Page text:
-nc option prevents Plink (or PuTTY) from attempting to start a shell or command on the remote server. Instead, it will instruct the remote server to open a network connection to a host name and port number specified by you, and treat that network connection as if it were the main session.
You specify a host and port as an argument to the
-nc option, with a colon separating the host name from the port number, like this:
plink host1.example.com -nc host2.example.com:1234
You might want to use this feature if you needed to make an SSH connection to a target host which you can only reach by going through a proxy host, and rather than using port forwarding you prefer to use the local proxy feature (see section 4.15.1 for more about local proxies). In this situation you might select ‘Local’ proxy type, set your local proxy command to be ‘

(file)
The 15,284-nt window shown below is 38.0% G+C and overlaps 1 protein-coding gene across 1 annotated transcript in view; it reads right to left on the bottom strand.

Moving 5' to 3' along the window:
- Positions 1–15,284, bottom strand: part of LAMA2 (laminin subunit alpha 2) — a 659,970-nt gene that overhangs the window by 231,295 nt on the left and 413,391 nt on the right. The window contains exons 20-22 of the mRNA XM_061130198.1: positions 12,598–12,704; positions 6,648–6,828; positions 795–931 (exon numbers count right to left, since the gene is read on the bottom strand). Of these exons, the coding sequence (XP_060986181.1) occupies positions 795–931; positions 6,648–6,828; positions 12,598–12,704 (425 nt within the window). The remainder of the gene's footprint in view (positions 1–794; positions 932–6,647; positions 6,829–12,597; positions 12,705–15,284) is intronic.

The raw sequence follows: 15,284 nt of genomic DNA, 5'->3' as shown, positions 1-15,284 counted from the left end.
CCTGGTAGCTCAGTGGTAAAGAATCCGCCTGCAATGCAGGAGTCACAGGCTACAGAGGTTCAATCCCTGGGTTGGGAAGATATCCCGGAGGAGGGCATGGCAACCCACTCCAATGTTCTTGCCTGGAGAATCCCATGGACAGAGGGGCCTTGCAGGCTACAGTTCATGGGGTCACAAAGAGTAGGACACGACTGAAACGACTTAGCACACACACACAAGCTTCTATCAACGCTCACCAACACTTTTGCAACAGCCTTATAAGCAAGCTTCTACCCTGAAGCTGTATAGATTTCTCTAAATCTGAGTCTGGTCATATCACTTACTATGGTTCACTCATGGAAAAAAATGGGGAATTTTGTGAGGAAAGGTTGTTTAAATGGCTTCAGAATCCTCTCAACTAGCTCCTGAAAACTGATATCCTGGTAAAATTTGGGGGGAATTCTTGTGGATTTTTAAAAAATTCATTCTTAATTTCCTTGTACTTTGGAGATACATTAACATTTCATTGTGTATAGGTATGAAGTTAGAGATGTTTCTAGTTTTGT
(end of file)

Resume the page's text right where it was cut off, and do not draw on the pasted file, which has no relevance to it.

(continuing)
plink %proxyhost -nc %host:%port’, enter the target host name on the Session panel, and enter the directly reachable proxy host name on the Proxy panel.
This feature is only available in SSH protocol version 2 (since the version 1 protocol assumes you will always want to run a shell). It is not available in the file transfer tools PSCP and PSFTP. It is available in PuTTY itself, although it is unlikely to be very useful in any tool other than Plink. Also,
-nc uses the same server functionality as port forwarding, so it will not work if your server administrator has disabled port forwarding.
(The option is named
-nc after the Unix program
nc, short for ‘netcat’. The command ‘
plink host1 -nc host2:port’ is very similar in functionality to ‘
plink host1 nc host2 port’, which invokes
nc on the server and tells it to connect to the specified destination. However, Plink's built-in
-nc option does not depend on the
nc program being installed on the server.)